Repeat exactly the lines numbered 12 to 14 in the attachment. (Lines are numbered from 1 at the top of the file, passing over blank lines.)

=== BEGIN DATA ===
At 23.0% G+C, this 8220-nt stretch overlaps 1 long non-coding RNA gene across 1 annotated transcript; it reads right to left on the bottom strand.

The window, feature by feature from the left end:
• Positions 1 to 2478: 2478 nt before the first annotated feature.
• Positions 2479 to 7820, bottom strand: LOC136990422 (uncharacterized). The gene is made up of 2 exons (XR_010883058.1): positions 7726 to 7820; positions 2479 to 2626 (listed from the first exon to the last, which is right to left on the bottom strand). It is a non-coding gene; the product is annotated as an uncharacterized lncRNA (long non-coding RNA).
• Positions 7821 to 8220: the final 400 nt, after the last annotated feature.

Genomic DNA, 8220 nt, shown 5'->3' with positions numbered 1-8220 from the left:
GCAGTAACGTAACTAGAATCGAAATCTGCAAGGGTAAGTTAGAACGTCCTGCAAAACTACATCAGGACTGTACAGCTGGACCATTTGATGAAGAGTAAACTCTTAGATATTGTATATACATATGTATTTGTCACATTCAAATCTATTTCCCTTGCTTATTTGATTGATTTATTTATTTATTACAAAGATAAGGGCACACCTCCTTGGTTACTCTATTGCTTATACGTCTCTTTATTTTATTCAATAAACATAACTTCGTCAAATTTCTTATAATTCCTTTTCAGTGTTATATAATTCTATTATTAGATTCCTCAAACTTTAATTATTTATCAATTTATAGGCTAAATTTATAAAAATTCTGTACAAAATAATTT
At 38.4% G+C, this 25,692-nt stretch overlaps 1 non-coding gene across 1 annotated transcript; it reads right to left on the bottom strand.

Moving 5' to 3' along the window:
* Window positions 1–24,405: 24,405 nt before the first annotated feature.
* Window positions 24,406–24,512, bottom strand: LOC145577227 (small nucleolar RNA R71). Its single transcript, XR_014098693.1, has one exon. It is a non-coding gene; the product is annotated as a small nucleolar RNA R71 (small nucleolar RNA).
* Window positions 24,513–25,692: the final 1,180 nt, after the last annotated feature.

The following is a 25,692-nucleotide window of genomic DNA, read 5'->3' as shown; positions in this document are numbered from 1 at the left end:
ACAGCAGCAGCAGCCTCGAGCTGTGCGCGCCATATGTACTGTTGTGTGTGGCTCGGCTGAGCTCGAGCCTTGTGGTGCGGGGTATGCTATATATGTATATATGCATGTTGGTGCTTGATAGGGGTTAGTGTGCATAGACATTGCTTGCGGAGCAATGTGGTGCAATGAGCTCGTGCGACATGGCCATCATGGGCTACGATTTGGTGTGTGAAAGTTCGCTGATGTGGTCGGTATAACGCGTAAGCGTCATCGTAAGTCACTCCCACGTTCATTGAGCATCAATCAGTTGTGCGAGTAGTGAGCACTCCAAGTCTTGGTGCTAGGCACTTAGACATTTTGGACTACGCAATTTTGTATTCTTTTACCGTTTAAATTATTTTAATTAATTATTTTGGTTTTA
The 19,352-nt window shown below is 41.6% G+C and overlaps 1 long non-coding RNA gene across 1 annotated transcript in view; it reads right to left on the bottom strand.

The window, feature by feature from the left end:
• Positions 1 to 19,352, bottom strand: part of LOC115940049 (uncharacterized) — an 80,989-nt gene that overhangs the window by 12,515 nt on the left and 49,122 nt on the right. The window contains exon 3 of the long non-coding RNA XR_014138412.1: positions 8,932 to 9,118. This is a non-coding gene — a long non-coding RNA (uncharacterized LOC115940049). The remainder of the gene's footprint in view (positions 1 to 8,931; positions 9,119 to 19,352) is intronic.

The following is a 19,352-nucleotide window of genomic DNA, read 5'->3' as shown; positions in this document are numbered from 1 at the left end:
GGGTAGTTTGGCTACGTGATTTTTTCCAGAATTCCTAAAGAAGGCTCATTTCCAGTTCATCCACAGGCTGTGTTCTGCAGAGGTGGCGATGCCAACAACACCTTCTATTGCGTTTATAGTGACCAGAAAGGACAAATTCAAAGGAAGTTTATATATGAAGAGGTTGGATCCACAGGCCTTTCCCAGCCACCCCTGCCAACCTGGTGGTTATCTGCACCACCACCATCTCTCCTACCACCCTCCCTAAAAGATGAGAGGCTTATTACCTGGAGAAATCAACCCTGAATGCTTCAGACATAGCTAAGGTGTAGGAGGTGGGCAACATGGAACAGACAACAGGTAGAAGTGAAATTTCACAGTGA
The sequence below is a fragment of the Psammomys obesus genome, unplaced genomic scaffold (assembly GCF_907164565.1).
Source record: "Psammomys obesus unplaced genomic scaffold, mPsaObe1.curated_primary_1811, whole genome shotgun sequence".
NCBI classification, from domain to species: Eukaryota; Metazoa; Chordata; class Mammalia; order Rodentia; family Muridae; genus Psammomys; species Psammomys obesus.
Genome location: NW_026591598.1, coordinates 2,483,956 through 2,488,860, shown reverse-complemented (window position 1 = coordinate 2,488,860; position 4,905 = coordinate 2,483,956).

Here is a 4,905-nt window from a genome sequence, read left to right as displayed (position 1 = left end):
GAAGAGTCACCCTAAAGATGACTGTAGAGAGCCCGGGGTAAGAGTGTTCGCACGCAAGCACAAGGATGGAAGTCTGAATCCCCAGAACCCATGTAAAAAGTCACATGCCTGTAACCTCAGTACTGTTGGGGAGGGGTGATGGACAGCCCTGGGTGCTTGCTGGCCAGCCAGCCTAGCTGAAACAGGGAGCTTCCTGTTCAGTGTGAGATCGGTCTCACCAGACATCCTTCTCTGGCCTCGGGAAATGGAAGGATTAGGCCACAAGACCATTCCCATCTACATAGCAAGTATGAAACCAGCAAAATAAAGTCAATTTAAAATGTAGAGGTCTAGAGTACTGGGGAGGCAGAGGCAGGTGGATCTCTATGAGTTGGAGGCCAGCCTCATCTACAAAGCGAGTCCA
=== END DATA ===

* Window positions 24,513–25,692: the final 1,180 nt, after the last annotated feature.

The following is a 25,692-nucleotide window of genomic DNA, read 5'->3' as shown; positions in this document are numbered from 1 at the left end:
ACAGCAGCAGCAGCCTCGAGCTGTGCGCGCCATATGTACTGTTGTGTGTGGCTCGGCTGAGCTCGAGCCTTGTGGTGCGGGGTATGCTATATATGTATATATGCATGTTGGTGCTTGATAGGGGTTAGTGTGCATAGACATTGCTTGCGGAGCAATGTGGTGCAATGAGCTCGTGCGACATGGCCATCATGGGCTACGATTTGGTGTGTGAAAGTTCGCTGATGTGGTCGGTATAACGCGTAAGCGTCATCGTAAGTCACTCCCACGTTCATTGAGCATCAATCAGTTGTGCGAGTAGTGAGCACTCCAAGTCTTGGTGCTAGGCACTTAGACATTTTGGACTACGCAATTTTGTATTCTTTTACCGTTTAAATTATTTTAATTAATTATTTTGGTTTTA